He had the broken off remains of a flint leaf-shaped serrated projectile stuck in his right ilium (hip bone). The wound was partly healed and the stone spear tip was quite large: 20 x 54 mm (0.78 x 2.12 in), [2] however, "The extensive amount of bone that has grown around the stone point suggests that the point was in place for a considerable amount of time and was not the cause of death." [3]

The surprising part is the skull, the cranial index marks it as dolichocephalic (long and narrow skull) instead of bracycephalic (short and wide skull) as found among the modern Natives. His face was narrow instead of broad and had a pronounced chin. This and other features gave him a "caucasoid" appearance. Yet, surprisingly his teeth were Sundadont like those found among South Asians. [2]

A clay facial reconstruction gives him a very "Caucasian" look indeed, [6] below is another view of this Kennewick man's face: [7]

facial reconstruction Kennewick man
Facial reconstruction of Kennewick Man. From [7]

Sundadonty is not a Caucasian trait, it is part of the "Mongoloid dental complex" [4], which evolved locally in Sunda Land (insular Indonesia); very similar teeth are found among Aboriginal Australians which "are also generally like those of Jomonese and some Ainus, suggesting that members of the late Pleistocene Sundaland population could have initially colonized Sahulland as well as the continental shelf of East Asia northward to Hokkaido" [4].

sinodont sundadont map
Map showing the Asian Range of Sundadonty (blue) and Sinodonty (yellow).. Copyright © 2014 by Austin Whittall

East Asians to the north of Sunda (i.e. Chinese, Japanese, Koreans, Mongolians) all have Sinodonty (dental shoveling). In general people belonging to Mongoloid groups (North Eastern Asians and, also American Indians) have the highest frequency of shoveled incisors while the rest of the world has chiseled ones. Shoveling is caused by the Ectodysplasin receptor gene (EDAR), also associated with hair thickness and the size and quantity of sweat and mammary glands. It is frequent in Asian populations and absent in Europeans, Africans, Denisovans and the Mal'ta remains from Siberia who carry the ancestral allele. The mutation or introgression (admixed through direct contact with H. erectus) is believed to have appeared in central China >30 Kya, a late date in my opinion since it was obtained by simulations restrained by a 15 Kya date for peopling America, which is far to recent. [5]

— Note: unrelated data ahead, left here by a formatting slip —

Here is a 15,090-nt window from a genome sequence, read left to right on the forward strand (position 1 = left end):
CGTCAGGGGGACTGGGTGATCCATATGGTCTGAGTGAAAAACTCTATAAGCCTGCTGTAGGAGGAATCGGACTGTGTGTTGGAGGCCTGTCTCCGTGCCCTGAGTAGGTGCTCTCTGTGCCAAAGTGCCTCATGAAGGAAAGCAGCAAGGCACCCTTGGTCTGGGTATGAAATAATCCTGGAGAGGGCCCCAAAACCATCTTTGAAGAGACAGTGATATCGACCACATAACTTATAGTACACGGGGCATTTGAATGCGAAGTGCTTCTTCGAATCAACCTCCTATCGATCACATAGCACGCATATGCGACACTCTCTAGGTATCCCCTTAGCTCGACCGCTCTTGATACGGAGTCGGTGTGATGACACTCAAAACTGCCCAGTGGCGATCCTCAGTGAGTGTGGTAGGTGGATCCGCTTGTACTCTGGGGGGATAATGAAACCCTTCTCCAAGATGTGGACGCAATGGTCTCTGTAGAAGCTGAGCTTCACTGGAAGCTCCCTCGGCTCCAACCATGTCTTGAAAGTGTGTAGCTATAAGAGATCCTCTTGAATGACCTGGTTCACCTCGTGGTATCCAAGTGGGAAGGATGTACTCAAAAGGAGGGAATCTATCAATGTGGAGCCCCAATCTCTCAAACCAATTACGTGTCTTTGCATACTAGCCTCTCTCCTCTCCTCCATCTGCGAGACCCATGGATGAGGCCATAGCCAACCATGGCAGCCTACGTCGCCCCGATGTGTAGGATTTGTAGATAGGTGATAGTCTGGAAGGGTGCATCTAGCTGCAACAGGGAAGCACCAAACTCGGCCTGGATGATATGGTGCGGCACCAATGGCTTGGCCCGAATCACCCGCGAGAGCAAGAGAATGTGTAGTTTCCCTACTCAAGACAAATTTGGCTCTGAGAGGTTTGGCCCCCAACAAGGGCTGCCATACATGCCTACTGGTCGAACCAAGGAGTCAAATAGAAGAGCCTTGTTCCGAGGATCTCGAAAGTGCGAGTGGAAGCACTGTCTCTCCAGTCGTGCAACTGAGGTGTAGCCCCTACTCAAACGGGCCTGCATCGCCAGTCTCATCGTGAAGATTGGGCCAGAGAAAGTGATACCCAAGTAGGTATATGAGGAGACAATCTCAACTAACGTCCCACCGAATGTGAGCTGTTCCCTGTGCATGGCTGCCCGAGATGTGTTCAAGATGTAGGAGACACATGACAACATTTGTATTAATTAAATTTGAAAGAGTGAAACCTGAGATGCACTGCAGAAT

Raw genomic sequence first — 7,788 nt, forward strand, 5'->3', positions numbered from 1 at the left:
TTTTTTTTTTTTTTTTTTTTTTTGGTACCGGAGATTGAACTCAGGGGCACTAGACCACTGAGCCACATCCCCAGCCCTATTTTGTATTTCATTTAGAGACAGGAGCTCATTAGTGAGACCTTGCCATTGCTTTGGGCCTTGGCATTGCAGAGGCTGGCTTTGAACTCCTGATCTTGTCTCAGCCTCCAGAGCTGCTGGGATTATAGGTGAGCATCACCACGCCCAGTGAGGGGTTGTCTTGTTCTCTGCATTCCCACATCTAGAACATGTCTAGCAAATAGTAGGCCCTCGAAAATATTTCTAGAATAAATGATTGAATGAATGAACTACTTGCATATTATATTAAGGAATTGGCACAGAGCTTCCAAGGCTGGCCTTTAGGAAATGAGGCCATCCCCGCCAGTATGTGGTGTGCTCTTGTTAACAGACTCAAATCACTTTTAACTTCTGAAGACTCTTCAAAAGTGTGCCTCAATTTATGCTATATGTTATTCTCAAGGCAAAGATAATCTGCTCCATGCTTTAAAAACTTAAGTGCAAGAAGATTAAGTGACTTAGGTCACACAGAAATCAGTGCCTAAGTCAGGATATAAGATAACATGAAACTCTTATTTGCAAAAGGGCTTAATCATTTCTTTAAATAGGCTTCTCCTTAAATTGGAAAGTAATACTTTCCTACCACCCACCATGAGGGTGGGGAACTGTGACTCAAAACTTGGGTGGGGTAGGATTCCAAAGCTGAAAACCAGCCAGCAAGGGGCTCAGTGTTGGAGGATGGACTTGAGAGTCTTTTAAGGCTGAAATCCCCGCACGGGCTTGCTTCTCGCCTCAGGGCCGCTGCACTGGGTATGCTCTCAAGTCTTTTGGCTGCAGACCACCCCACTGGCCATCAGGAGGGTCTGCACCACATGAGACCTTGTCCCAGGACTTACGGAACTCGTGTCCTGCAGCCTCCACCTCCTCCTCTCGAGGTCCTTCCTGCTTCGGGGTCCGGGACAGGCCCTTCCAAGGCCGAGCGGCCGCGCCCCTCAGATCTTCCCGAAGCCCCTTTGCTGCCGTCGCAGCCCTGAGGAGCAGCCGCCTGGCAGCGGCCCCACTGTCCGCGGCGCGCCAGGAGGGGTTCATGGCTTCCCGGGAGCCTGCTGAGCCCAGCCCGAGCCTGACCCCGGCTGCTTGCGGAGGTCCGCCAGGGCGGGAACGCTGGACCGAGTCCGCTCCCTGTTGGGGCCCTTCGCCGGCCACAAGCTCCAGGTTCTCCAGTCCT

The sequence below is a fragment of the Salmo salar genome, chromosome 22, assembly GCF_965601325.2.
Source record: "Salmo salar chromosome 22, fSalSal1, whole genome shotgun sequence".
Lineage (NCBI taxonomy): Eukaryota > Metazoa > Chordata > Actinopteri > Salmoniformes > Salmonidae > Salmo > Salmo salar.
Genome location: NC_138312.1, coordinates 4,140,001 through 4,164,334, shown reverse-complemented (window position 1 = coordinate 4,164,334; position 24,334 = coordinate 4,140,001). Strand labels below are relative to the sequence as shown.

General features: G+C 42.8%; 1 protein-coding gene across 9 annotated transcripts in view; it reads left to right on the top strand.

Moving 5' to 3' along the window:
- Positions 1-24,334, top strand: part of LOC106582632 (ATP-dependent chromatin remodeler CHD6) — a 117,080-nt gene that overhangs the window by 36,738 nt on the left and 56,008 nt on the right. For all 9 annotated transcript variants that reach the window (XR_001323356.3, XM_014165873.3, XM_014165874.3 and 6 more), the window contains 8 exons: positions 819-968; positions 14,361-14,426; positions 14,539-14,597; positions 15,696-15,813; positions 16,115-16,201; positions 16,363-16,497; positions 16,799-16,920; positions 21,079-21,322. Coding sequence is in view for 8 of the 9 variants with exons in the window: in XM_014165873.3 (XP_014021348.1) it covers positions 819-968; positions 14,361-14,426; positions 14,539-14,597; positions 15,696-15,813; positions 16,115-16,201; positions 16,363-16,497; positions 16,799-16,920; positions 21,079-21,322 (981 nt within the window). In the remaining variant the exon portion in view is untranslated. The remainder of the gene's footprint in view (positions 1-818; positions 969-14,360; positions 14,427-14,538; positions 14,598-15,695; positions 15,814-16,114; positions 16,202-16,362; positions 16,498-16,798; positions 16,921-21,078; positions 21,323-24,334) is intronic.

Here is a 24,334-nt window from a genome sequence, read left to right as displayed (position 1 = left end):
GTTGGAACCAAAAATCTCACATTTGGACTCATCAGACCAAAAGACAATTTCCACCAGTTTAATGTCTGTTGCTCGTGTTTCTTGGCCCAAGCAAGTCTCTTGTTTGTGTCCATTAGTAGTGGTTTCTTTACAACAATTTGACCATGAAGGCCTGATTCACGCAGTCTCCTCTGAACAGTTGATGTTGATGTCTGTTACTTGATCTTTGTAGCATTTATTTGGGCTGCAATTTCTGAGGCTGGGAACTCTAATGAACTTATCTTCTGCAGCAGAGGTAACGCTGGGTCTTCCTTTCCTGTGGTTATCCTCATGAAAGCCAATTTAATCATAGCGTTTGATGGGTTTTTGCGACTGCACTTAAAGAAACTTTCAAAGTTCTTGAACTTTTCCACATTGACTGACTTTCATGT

His teeth

The sundadonty of Kennewick man is an interesting find because it links him to Sunda (Insular Southeast Asia) and the archaic population of Japan, the Ainus.

The map above shows a discontinuity in the Sundadont range (blue). It is the intromission of Sinodonty (yellow) which cuts off Sunda in the south from Taiwan, Hokkaido, the Kuril Islands, Sakhalin and the tip of Kamchatka in the north.

This gap is currently occupied by sinodont populations (Chinese, Koreans and Japanese).

A simpe explanation for this discontinual distribution is that the sundadonts were the original people inhabiting the coastal areas of Oriental Asia and were later overlain or displaced to their current insular ranges by sinodonts in the central region (China, Korea, Japan).

Another option is that the Sundadonts moved from Sunda northwards, along the coastal areas in boats, or walked along the now submerged continental shelf alll the way to Hokkaido -the current Ainu territory (yet they seem to have failed occupying the main southern Japanese islands, or were later displaced from there by sinodonts).

migration to America sundadonty
Map showing a hypothetical route from Sunda to America for sundadont dental morphology. Copyright © 2014 by Austin Whittall

Did a branch of these migratory sundadonts reach America before the sindonts whose dental pattern now prevails among Amerindians? or, since sinodonty is a Homo erectus trait, did the admixture leading to Amerindian sinodonty take place in America, between an early arrived sundadont H. sapiens population and the ancient H. erectus settlers in America?

Turner [8] proposes a theory where "Sundadonty or more likely proto-Sundadonty, [is] the ancestral pattern for all modern humans". He bases this on the "generalized" appearance of Southeast Asian population: "they possess various external physical features of many geographic races, although usually in relatively low frequency". Interestingly "when South Siberian teeth are compared with those of Sundadonts, they show remarkable similarities. Because South Siberian [...] hybrid condition retrodicts the probable dental pattern of the common ancestors of Europeans and Asians before these derived groups drifted to their distinctive patterns by late Pleistocene times..." [8].